Published on the centennial of his birth, and in anticipation of the 50th anniversary of the historic March on Washington, here is Bayard Rustin's life story told in his own words. Bayard Rustin has been called the "lost prophet" of the civil rights movement. A master strategist and tireless activist, he is best remembered as the organizer of the 1963 March on Washington, one of the largest nonviolent protests ever held in the U. S. He brought Gandhi's protest techniques to the American civil rights movement and played a deeply influential role in the life of Martin Luther King, Jr., helping to mold him into an international symbol of nonviolence. Despite these achievements, Rustin often remained in the background. He was silenced, threatened, arrested, beaten, imprisoned and fired from important leadership positions, largely because he was an openly gay man in a fiercely homophobic era. Here we have Rustin in his own words in a collection of over 150 of his letters; his correspondents include the major progressives of his day - for example, Eleanor Holmes Norton, A. Philip Randolph, Roy Wilkins, Ella Baker, and of course, Martin Luther King, Jr. Bayard Rustin's eloquent, impassioned voice, his ability to chart the path "from protest to politics," is both timely and deeply informative. As the Occupy movement ushers America into a pivotal election year, and as politicians and citizens re-assess their goals and strategies, these letters provide direct access to the strategic thinking and tactical planning that led to the successes of one of America's most transformative and historic social movements.
June 4, 2012
Jackson, Lawrence Patrick.
Chicago ; London : The University of Chicago Press, c2012.
x, 243 p. : ill. ; 24 cm.
To Danville -- "I knew my father" -- The Dan River betimes in the morning -- Make do -- The names of Guinea roads -- To the courthouse in June -- Land of the Civil War -- The will -- The reckoning -- My inheritance.
Armed with only early boyhood memories, Lawrence P. Jackson begins his quest by setting out from his home in Baltimore for Pittsylvania County, Virginia, to try to find his late grandfather's old home by the railroad tracks in Blairs. My Father's Name tells the tale of the ensuing journey, at once a detective story and a moving historical memoir, uncovering the mixture of anguish and fulfillment that accompanies a venture into the ancestral past, specifically one tied to the history of slavery. After asking around in Pittsylvania County and carefully putting the pieces together, Jackson finds himself in the house of distant relations. In the pages that follow, he becomes increasingly absorbed by the search for his ancestors and increasingly aware of how few generations an African American needs to map back in order to arrive at slavery, "a door of no return." Ultimately, Jackson's dogged research in libraries, census records, and courthouse registries enables him to trace his family to his grandfather's grandfather, a man who was born or sold into slavery but who, when Federal troops abandoned the South in 1877, was able to buy forty acres of land. In this intimate study of a black Virginia family and neighborhood, Jackson vividly reconstructs moments in the lives of his father's grandfather, Edward Jackson, and great-grandfather, Granville Hundley, and gives life to revealing narratives of Pittsylvania County, recalling both the horror of slavery and the later struggles of postbellum freedom. My Father's Name is a family story full of twists and turns-and one of haunting familiarity to many Americans, who may question whether the promises of emancipation have ever truly been fulfilled. It is also a resolute look at the duties that come with reclaiming and honoring Americans who survived slavery and a thoughtful meditation on its painful and enduring history.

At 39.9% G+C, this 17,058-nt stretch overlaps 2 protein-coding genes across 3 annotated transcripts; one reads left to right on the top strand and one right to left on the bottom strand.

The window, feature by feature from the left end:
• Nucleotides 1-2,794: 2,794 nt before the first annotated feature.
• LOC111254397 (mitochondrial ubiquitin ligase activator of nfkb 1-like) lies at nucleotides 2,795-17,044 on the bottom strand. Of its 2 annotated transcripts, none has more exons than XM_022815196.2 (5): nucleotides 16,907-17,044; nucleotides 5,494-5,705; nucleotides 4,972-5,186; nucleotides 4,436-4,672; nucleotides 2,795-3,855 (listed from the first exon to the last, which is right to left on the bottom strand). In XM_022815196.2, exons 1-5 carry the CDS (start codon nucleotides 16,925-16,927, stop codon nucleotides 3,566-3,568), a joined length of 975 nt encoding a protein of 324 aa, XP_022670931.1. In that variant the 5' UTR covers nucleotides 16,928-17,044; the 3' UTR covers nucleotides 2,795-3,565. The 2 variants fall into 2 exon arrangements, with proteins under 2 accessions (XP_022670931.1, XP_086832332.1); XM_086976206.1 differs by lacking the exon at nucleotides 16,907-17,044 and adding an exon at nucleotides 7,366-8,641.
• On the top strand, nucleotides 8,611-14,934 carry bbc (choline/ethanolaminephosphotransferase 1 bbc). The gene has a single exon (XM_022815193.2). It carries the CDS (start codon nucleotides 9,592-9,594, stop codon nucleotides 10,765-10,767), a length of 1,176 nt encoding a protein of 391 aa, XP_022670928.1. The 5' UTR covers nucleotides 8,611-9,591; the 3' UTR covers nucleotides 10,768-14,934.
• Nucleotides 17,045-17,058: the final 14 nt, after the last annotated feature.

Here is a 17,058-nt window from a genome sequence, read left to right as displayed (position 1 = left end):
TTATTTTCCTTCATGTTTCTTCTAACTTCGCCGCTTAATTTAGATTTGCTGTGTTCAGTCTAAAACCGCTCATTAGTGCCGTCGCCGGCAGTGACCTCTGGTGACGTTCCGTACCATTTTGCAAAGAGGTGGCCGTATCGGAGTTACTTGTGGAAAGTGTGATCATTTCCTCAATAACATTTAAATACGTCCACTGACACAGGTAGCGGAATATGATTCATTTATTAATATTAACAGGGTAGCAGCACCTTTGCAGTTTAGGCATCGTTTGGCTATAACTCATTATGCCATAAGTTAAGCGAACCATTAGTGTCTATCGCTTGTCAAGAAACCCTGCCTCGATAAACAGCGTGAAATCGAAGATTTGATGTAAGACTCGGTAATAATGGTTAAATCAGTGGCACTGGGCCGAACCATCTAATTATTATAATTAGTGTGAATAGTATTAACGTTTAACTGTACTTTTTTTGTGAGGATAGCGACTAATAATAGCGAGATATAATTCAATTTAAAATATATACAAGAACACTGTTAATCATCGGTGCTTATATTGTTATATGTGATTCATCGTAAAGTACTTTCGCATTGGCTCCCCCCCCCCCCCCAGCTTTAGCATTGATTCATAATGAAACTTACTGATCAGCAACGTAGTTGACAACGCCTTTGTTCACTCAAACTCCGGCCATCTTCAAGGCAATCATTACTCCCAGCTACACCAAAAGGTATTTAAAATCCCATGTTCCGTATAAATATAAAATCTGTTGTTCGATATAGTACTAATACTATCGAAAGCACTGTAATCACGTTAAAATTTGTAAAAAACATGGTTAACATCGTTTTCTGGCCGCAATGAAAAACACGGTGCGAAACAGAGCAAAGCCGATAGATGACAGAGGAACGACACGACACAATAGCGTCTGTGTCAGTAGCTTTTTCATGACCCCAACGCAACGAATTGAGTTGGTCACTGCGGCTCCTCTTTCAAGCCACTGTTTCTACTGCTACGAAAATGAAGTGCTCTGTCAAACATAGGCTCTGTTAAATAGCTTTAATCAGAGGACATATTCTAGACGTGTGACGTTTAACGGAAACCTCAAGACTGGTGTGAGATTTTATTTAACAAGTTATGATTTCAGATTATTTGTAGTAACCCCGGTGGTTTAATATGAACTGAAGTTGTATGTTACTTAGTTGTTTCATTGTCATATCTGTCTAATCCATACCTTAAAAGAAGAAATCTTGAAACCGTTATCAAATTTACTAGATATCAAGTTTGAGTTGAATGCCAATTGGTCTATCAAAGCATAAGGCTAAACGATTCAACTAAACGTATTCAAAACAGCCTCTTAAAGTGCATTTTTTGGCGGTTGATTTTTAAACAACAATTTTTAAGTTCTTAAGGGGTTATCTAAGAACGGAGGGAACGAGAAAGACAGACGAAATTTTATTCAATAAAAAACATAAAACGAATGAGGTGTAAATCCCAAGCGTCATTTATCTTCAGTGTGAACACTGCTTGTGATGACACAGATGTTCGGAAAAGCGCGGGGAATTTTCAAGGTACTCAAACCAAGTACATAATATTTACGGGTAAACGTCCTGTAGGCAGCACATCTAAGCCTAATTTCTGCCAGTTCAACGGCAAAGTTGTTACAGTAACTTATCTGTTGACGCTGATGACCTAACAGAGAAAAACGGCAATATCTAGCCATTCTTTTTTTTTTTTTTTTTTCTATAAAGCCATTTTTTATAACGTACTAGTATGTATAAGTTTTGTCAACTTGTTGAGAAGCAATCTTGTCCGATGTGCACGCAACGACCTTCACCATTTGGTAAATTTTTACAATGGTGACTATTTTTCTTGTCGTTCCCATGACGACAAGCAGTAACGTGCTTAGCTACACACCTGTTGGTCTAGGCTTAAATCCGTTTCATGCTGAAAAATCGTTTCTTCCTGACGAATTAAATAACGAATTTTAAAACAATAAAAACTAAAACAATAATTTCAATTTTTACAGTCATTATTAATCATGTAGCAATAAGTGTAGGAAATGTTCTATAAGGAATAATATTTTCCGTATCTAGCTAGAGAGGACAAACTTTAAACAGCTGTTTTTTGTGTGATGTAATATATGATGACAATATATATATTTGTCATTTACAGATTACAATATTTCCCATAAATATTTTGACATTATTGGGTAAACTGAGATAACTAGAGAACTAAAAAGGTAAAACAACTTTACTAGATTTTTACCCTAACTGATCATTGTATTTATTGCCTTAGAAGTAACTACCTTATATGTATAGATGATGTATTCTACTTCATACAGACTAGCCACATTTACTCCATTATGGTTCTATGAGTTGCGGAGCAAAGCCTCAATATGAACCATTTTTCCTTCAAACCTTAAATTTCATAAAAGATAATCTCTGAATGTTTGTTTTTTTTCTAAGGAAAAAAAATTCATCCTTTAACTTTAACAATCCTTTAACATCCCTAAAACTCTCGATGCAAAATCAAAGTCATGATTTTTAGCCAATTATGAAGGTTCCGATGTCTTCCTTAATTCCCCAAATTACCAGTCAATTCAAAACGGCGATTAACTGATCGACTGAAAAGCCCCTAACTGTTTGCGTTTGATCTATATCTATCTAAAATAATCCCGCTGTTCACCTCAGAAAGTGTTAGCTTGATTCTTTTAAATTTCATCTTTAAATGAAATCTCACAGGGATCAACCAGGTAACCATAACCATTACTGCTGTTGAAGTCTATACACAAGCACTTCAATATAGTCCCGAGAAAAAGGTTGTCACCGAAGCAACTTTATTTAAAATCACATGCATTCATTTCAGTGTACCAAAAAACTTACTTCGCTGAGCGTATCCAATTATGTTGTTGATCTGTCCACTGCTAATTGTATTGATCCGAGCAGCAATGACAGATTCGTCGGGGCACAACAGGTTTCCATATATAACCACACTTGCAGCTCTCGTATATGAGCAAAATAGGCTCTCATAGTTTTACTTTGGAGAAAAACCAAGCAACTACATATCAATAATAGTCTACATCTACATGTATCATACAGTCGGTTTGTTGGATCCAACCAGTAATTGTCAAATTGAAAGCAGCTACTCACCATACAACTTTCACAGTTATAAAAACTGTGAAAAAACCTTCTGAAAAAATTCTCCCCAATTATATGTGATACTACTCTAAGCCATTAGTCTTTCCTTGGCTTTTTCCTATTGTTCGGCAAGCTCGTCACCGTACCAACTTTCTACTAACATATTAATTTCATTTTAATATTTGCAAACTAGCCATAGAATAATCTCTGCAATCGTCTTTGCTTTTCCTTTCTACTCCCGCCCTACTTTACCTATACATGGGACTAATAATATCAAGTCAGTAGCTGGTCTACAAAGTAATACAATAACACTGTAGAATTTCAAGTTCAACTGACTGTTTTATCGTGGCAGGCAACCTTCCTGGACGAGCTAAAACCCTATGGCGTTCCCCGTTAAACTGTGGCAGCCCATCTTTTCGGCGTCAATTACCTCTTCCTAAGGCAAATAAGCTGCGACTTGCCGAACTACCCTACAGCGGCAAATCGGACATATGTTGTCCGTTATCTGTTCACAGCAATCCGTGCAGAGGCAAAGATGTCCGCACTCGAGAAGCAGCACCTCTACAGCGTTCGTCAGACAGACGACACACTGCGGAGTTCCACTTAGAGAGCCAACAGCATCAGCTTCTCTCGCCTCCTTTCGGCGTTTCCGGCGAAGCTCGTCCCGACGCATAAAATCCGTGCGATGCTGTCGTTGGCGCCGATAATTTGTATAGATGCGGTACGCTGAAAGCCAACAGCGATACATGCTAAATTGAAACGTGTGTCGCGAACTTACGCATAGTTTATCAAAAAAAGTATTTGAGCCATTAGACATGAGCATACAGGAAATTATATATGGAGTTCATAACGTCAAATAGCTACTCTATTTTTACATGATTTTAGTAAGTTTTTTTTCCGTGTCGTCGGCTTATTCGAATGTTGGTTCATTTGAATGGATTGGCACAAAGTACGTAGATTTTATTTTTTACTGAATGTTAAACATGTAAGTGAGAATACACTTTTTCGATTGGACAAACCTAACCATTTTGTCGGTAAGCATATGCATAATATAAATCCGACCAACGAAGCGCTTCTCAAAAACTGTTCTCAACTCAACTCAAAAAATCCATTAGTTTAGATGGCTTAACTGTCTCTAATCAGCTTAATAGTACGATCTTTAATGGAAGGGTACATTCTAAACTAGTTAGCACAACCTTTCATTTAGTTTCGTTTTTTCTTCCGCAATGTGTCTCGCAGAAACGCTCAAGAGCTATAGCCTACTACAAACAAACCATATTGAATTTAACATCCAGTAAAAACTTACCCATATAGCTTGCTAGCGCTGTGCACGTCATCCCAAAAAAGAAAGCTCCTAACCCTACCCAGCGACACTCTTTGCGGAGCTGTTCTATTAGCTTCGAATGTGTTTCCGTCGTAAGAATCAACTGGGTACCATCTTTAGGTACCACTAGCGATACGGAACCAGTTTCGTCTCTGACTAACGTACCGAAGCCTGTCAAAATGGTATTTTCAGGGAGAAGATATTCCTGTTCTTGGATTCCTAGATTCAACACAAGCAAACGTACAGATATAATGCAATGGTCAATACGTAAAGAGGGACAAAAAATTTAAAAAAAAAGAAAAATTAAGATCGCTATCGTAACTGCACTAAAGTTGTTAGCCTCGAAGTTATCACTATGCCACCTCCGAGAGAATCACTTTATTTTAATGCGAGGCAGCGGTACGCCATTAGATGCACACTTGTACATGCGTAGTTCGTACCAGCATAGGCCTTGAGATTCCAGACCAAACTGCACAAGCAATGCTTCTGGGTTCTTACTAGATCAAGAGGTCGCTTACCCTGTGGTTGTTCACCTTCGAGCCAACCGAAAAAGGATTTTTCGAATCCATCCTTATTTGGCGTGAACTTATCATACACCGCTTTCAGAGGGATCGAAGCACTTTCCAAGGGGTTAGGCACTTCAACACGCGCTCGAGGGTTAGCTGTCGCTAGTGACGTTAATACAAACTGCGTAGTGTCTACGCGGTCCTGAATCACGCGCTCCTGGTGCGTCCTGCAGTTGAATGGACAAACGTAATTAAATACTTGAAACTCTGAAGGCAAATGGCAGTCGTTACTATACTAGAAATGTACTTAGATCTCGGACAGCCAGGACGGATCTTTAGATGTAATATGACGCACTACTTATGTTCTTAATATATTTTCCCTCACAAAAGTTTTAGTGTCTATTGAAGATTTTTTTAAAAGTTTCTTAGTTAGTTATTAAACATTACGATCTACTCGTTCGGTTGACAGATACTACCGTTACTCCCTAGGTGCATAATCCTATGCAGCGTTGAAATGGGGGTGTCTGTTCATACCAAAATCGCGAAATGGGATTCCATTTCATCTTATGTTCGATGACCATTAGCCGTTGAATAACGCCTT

June 1, 2012
Ithaca, N.Y. : New Strategist Publications, c2011.
xiii, 297 p. : ill. ; 27 cm.
Who We Are: Blacks provides a comprehensive look at the characteristics of this segment of the U. S. population. In addition to detailed estimates of the numbers of blacks nationally and by state and metropolitan area, Who We Are: Blacks includes the latest socioeconomic data on the black population. It has detailed spending data for black households and the latest data on black household wealth. Results from the American Time Use Survey are also presented, profiling black time use and comparing it to the averages.
May 31, 2012
Williams, Heather Andrea.
Chapel Hill : University of North Carolina Press, c2012.
251 p. : ill ; 25 cm.
Fine black boy for sale : separation and loss among enslaved children -- Let no man put asunder : separation of husbands and wives -- They may see their children again : white attitudes toward separation -- Blue glass beads tied in a rag of cotton cloth : the search for family during slavery -- Information wanted : the search for family after emancipation -- Happiness too deep for utterance : reunification of families -- Epilogue. Help me to find my people : genealogies of separation.
After the Civil War, African Americans placed poignant "information wanted" advertisements in newspapers, searching for missing family members. Inspired by the power of these ads, Heather Andrea Williams uses slave narratives, letters, interviews, public records, and diaries to guide readers back to devastating moments of family separation during slavery when people were sold away from parents, siblings, spouses, and children. Williams explores the heartbreaking stories of separation and the long, usually unsuccessful journeys toward reunification. Examining the interior lives of the enslaved and freedpeople as they tried to come to terms with great loss, Williams grounds their grief, fear, anger, longing, frustration, and hope in the history of American slavery and the domestic slave trade. Williams follows those who were separated, chronicles their searches, and documents the rare experience of reunion. She also explores the sympathy, indifference, hostility, or empathy expressed by whites about sundered black families. Williams shows how searches for family members in the post-Civil War era continue to reverberate in African American culture in the ongoing search for family history and connection across generations.
—Subscribe to the African-American Nonfiction feed .